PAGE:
Recent events in the athletics department show that UT desperately needs clearer rules concerning student-staff romantic relationships.
Last Friday, UT men’s athletic director DeLoss Dodds, UT footall offensive coordinator Major Applewhite and the UT System Board of Regents all released statements acknowledging that Applewhite engaged in “inappropriate, consensual behavior with an adult student” in 2009, according to Dodds’ statement. Applewhite and Dodds released the statements after The Daily Texan uncovered through an Open Records Request a letter from Dodds disclosing “inappropriate conduct” by Applewhite at the Fiesta Bowl. The revelations about Applewhite’s behavior follow former women’s track coach Bev Kearney’s coerced resignation. She quit after acknowledging an “intimate consensual relationship” with a student-athlete in 2002. Following a highly unusual and urgently-called Sunday meeting, the UT Board of Regents announced that “Paul Foster, First Vice Chairman of the Board of Regents, will lead a dedicated and focused effort to review and study all policies in place concerning relationships between UT employees and students at all 15 UT institutions.” The review will include policies relating to “disciplinary actions and procedures as well as compliance with policies for immediate notification of institution administration and the Board of Regents whenever and wherever policies are violated. (Current UT System Rule 178 which went into effect November 1, 2012 covers these policies and requirements, but the rule will be reviewed for possible strengthening)”.We support this measure and believe it should have come earlier.
Many criticized UT for disciplining Kearney more harshly than Applewhite. Kearney is an African-American female whose same-sex relationship led to her resignation, whereas Applewhite, a white male with a shorter coaching resume, received a comparative slap on the wrist. Applewhite’s salary was frozen for nearly 11 months and he was required to seek counseling for behavior the athletics department deemed “inappropriate.”
But the natures of the coaches’ relationships with students were significantly different. Applewhite’s affair took place with a non-athlete student, and he described it as “a one-time occurrence.” He also discussed the incident with his supervisor shortly thereafter, which is the procedure mandated by the University’s Handbook of Operating Procedures in the event of a consensual relationship with a student. However, Applewhite and his superiors failed to disclose the relationship to the UT System, which violates current System policy stating that allegations of sexual misconduct must be reported to the UT System “in a timely fashion.” Kearney, on the other hand, engaged in an extended relationship with a student-athlete on her team and failed to disclose that information, a violation of policy.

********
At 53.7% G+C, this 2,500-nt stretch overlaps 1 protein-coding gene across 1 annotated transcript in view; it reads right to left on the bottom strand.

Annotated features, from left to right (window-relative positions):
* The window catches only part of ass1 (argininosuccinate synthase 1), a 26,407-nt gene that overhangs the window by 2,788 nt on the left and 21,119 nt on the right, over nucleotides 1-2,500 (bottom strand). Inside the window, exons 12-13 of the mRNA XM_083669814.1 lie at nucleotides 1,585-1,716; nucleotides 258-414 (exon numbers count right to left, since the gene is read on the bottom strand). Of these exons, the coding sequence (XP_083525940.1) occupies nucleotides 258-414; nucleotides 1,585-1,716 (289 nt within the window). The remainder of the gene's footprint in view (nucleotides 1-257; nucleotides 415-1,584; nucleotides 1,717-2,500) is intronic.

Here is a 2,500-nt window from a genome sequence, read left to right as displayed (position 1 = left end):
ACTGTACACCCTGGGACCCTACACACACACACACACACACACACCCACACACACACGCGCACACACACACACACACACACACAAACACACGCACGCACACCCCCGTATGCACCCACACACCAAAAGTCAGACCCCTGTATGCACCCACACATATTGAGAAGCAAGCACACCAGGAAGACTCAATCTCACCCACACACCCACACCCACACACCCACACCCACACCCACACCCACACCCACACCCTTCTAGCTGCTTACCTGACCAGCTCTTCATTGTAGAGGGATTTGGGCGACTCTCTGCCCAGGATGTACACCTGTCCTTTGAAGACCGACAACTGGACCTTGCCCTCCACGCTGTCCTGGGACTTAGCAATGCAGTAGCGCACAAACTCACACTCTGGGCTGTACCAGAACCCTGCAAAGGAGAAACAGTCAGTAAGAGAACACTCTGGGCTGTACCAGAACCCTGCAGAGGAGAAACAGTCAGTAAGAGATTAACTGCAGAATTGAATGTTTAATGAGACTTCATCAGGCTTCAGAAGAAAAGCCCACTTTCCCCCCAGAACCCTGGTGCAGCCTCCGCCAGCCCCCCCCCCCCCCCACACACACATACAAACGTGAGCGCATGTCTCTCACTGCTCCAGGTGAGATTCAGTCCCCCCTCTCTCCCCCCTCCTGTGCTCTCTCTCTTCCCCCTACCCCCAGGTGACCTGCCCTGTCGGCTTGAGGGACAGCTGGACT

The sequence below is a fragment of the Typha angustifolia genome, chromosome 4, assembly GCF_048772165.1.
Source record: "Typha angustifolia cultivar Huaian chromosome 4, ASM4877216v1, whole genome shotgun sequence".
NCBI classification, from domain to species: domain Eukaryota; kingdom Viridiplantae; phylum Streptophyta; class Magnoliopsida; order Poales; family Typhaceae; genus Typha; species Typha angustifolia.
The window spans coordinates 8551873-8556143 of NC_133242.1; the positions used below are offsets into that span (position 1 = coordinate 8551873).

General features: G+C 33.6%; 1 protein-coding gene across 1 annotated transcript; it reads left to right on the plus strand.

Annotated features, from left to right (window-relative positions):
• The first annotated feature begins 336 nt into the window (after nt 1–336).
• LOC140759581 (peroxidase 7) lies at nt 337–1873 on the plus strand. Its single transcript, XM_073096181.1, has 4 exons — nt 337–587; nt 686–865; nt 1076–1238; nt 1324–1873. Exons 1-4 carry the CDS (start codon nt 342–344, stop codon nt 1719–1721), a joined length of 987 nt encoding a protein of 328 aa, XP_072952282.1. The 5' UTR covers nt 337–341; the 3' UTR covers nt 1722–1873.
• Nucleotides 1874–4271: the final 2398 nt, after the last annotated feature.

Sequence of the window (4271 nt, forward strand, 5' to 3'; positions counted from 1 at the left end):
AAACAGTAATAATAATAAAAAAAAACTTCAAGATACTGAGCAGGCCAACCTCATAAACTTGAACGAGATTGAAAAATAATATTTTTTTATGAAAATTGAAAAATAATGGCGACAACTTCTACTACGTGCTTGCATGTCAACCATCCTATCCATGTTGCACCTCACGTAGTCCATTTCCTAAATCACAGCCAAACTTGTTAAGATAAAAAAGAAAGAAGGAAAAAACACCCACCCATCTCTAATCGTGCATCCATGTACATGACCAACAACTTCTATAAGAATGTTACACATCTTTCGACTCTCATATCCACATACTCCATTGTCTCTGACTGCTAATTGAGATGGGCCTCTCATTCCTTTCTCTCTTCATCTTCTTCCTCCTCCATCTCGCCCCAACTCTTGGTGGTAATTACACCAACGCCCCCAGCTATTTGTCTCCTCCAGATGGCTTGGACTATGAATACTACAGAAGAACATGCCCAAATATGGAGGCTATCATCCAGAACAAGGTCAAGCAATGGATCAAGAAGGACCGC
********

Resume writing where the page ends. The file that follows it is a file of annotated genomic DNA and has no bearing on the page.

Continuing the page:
These events demonstrate the need for consistent, transparent rules about student-staff relationships, which clearly exist but are often kept hidden. The punishments for the coaches’ transgressions were steep, though disparately so. Kearney was forced to resign for her relationship, which University policy merely “strongly discourages,” and Applewhite’s salary was frozen for his misconduct and he was required to make an appointment with a counselor.
The UT System Board of Regents at its special meeting Feb. 3 discussed “legal issues concerning individual athletics personnel” and “issues related to inappropriate relationships between employees and students.” The stakes are high in these matters, both in their potential to generate a scandal and in the gravity of their consequences. The University’s best defense against future criticism is to have a clear set of rules to point to as justification for its response to student-staff relationships. Unfortunately, regarding the procedure leading to Kearney’s resignation, comments made by University legal personnel were inconsistent with its stated policy.
Soon after Kearney’s resignation, Patti Ohlendorf, UT’s vice president for legal affairs, said that relationships between coaches and student-athletes “cannot be condoned in any event,” suggesting that the relationship itself, not its non-disclosure, was the reason for Kearney’s ousting.
UT was right to exercise more restrained judgment in the Applewhite case. Although his behavior ran counter to the athletics department’s goal to “foster a culture of integrity,” it ultimately was a part of a consensual decision made between two adults and created no professional conflicts of interest. Had UT forced his resignation, it would have been excessive. Admittedly speculatively, we believe that had a lower-profile University employee behaved as Applewhite did, such an episode likely would have gone unnoticed or ignored.
Bosses deserve flexibility to exercise their best judgment when their employees engage in student-staff relationships, as situational differences between cases are significant. But as more of these relationships surface, the University will continue to respond, purportedly, in its students’ best interests, with potentially career-ending repercussions. The University can’t hope to eliminate these relationships, but it has a responsibility to offer employees more defined rules before it can dole out judgments appropriately and fairly.